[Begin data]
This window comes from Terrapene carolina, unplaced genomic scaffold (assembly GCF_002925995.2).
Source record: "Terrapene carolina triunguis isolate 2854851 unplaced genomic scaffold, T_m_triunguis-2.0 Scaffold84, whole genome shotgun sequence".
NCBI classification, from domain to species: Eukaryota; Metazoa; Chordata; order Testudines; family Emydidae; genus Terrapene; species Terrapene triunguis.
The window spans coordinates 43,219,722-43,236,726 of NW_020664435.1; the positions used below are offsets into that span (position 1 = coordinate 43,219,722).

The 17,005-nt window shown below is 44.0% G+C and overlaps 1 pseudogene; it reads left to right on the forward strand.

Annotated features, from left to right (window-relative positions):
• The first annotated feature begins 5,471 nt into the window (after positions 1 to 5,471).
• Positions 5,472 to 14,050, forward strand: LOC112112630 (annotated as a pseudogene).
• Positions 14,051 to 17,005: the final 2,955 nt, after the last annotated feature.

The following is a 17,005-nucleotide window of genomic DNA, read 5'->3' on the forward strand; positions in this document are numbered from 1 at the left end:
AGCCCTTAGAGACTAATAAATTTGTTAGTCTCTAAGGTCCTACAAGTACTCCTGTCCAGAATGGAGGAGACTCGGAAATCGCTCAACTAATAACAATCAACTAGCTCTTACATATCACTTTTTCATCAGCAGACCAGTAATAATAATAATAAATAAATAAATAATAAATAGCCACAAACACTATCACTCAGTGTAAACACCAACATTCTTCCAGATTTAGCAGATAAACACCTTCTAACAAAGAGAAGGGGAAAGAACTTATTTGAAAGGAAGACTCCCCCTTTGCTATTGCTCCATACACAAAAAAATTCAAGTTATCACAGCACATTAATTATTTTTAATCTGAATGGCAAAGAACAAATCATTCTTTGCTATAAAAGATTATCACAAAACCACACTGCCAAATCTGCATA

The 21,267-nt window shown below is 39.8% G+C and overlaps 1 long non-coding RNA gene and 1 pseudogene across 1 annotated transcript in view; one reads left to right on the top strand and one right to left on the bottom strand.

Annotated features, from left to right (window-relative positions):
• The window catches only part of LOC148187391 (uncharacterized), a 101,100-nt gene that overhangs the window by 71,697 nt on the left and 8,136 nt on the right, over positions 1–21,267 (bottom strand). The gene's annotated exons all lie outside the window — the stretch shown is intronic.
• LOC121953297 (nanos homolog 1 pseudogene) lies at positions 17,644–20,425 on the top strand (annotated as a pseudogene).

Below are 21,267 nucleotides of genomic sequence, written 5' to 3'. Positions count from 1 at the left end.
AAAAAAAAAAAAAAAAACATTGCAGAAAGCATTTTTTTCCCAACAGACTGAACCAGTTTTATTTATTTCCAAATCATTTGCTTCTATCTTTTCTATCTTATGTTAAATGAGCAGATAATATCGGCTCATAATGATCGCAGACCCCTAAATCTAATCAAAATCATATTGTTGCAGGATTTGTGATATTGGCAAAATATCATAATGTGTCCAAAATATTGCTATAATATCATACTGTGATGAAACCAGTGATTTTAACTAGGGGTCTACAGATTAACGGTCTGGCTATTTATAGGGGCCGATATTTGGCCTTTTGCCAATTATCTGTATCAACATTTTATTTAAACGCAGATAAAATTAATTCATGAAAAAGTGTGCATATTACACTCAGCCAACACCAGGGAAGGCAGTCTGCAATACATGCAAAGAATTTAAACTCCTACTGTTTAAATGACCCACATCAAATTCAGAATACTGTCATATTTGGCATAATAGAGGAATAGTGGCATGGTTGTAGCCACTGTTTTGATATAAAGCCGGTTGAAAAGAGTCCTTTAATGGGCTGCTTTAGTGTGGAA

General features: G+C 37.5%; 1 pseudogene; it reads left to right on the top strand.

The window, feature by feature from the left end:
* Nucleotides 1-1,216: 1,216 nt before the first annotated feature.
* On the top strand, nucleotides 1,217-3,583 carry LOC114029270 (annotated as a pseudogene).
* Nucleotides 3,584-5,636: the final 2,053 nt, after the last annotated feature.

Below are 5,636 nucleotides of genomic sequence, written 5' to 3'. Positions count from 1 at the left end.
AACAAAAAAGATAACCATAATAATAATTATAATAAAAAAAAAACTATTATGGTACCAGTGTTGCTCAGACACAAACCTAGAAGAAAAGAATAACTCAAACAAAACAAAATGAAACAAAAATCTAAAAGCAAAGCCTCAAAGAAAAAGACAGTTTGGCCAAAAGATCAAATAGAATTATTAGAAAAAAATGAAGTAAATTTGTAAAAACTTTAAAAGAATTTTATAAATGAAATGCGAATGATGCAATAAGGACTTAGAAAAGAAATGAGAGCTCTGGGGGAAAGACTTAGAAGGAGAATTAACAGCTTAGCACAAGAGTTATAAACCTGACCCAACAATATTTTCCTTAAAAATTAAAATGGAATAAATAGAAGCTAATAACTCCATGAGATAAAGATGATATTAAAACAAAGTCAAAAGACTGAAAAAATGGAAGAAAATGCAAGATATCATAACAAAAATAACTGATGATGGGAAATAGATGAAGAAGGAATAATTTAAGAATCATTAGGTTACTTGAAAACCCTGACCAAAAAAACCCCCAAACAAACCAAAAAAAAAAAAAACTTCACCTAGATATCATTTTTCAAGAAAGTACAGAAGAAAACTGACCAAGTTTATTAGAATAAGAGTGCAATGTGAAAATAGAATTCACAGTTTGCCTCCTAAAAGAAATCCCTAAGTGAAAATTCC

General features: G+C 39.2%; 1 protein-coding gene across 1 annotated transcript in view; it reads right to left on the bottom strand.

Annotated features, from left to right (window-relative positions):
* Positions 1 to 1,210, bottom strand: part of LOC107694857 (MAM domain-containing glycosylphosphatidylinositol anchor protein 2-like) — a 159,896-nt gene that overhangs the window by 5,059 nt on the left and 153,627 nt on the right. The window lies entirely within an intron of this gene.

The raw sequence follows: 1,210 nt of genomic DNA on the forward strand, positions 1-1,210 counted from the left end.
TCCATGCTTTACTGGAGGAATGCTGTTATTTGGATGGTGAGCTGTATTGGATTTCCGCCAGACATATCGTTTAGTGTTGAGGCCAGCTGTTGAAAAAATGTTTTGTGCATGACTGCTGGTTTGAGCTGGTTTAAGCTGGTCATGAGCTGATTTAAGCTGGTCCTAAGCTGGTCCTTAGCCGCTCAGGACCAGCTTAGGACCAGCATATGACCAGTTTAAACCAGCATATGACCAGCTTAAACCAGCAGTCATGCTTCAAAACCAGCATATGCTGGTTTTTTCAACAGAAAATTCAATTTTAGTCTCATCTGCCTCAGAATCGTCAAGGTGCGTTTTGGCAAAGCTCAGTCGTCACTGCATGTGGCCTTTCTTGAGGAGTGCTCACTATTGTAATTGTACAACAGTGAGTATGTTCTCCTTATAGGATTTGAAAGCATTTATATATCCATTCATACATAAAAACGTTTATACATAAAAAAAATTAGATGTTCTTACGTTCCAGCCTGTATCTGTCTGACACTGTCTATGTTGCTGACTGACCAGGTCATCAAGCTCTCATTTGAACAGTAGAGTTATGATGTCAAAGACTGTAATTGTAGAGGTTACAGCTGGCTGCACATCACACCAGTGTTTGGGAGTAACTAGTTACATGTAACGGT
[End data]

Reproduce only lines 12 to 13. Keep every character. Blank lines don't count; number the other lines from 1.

The 21,267-nt window shown below is 39.8% G+C and overlaps 1 long non-coding RNA gene and 1 pseudogene across 1 annotated transcript in view; one reads left to right on the top strand and one right to left on the bottom strand.

Annotated features, from left to right (window-relative positions):